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New YouTube Contest

Hi all,

I work for EPA’s Radon Program. You may have seen one of our Public Service Announcements (PSAs) over the last 18 years. These PSAs have helped educate millions about the dangers of radon, even winning an Emmy along the way. But looking to the future we face the challenge of educating a whole new generation of first-time home buyers about the dangers of radon. So we’re launching a new pilot project, the radon video contest www.radonvideocontest.com.

We are looking for 30-60 second video submissions with the theme “Radon: Test, Fix, Save a Life” which encourage Americans to test and fix their homes for radon. The contest website www.radonvideocontest.com provides instructions on entering the contest, explains the contest rules, and provides a link to the YouTube contest group. Entrants have until August 25th to submit a video. A panel of EPA employees will choose a winner, who will receive a $2,500 award and have his or her video shown at the National Radon Training Conference in Las Vegas, NV September 15-17.

As you can imagine, it was no easy task to convince our management to let us try this little experiment. But they took a leap of faith, so we’d really like the contest to be a success. That’s where I need some help. Please forward the contest information to anyone who might be interested, friends, family, alumni groups, etc. Thank you!

Also, please let me know if you’ve had any luck trying “Web 2.0” strategies in your organization.

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Great idea Jeremy. It’s a very innovative approach and I’ll spread the word to my friends.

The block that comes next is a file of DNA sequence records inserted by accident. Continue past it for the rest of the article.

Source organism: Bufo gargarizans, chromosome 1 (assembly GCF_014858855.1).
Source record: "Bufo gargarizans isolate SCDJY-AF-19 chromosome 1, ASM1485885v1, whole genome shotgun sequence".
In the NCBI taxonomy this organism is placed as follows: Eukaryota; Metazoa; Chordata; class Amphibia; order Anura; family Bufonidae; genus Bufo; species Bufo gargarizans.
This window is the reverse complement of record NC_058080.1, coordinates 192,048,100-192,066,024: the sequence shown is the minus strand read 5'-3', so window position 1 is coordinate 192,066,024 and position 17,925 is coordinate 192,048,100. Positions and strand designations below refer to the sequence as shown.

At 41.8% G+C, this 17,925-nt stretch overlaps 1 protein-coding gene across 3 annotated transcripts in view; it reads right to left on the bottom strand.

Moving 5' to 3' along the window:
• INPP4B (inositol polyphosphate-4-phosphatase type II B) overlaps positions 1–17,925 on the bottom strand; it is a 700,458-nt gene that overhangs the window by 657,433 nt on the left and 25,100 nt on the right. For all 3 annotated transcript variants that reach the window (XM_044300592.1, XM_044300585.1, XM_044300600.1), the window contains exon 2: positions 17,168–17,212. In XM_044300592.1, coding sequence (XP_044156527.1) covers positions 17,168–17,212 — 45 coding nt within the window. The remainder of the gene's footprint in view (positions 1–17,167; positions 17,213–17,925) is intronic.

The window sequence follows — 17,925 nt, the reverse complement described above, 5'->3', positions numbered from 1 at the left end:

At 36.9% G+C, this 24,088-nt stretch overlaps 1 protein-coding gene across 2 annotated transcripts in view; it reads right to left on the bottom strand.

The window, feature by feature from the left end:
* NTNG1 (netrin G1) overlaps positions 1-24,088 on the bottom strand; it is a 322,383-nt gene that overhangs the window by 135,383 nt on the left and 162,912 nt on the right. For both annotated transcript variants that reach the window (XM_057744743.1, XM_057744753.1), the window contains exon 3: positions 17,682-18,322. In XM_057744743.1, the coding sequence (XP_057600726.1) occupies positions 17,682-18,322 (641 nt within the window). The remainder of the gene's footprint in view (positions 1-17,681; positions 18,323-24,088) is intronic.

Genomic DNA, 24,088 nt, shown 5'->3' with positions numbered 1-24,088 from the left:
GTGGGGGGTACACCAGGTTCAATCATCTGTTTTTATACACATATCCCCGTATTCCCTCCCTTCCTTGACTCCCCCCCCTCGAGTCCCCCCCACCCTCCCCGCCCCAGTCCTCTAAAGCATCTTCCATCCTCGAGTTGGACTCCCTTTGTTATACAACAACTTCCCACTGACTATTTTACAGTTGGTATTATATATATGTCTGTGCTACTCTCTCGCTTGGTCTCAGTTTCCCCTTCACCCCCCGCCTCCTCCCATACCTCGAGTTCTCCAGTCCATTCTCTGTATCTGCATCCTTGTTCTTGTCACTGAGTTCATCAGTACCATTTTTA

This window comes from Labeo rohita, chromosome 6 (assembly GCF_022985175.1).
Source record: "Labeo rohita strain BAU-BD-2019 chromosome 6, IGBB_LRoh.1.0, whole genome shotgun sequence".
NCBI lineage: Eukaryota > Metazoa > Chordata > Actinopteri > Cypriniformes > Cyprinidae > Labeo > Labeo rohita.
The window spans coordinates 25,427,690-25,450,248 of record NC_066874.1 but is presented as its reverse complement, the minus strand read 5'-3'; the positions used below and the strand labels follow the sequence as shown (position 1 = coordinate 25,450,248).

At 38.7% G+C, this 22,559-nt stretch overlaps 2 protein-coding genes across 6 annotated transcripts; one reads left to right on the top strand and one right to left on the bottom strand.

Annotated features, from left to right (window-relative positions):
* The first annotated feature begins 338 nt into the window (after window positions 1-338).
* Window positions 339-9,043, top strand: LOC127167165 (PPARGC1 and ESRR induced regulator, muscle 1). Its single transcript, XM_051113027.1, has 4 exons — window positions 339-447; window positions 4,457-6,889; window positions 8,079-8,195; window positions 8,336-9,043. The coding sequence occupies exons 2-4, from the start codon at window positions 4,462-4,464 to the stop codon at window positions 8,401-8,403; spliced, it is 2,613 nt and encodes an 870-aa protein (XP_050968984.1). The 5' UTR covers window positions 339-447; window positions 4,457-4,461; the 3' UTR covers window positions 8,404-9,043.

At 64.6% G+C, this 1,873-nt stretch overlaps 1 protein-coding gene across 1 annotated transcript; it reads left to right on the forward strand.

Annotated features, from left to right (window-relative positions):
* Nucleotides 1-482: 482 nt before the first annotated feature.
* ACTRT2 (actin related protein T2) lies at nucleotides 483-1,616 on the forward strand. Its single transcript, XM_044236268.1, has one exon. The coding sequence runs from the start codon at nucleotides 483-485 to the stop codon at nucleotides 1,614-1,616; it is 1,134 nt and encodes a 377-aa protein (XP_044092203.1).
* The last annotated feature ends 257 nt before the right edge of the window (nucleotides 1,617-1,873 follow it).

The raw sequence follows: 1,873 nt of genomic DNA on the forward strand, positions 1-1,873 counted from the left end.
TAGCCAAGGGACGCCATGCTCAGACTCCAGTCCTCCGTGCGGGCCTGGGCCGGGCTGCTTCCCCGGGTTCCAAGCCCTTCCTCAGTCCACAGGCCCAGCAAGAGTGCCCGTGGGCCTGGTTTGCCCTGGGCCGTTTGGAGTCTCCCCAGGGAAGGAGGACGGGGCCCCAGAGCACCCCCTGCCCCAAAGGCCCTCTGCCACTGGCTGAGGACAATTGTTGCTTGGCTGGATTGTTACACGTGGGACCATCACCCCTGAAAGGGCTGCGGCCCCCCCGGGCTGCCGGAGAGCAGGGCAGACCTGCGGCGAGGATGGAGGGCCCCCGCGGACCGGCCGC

I suggest others in GovLoop spread the word and help support innovative gov’t initiatives.

Kate Yemelyanov

Hey, some of my colleagues are working on a contest idea and are a little wrapped around the axle on how to administer it. How are you all running the competition?

Jeremy Ames

Hi Kate. It’s been a long road. Essentially we’re doing a mini “procurement” for artistic designs, based on a 1927 precedent the lawyers found. We built our own registration page, and simply “encourage” people to post their entries on YouTube. There are underlining issues with each of these decisions. I hope to write up a case study when the contest is done, but feel free to drop me an email if you’d like some ideas. Good luck!

Jeremy Ames

Update: Well with two weeks left in the contest entries are starting to roll in. So far three videos have been submitted. Several people have emailed questions, so I’m hopefully the bulk of the entries is still to come. Too soon to judge success, but our first entry is already up to 1100 hits on YouTube, which is encouraging.

Jeremy Ames

Update: Wow, 3 days left and we’ve seen a big uptick in submissions. We have 12 videos so far with nearly 3,500 hits collectively. So I guess the lesson here is that if you’ve done the work to promote your video contest, don’t panic if your group is empty those first few weeks.

When the contest is done we plan to do an analysis of what sites drove the most traffic to our contest page, which should be a big help next time around.

Andrew Krzmarzick

Jeremy – I missed this earlier post…please share the developments. I would like to post a story on my blog as well.

Jeremy Ames

Final Update: At contest close 30 videos were submitted, which have received over 5000 hits and counting! Thank you to everyone who helped promoted the contest and offered words of encouragement. I’ll post a new entry with our lessons learned in the next few weeks.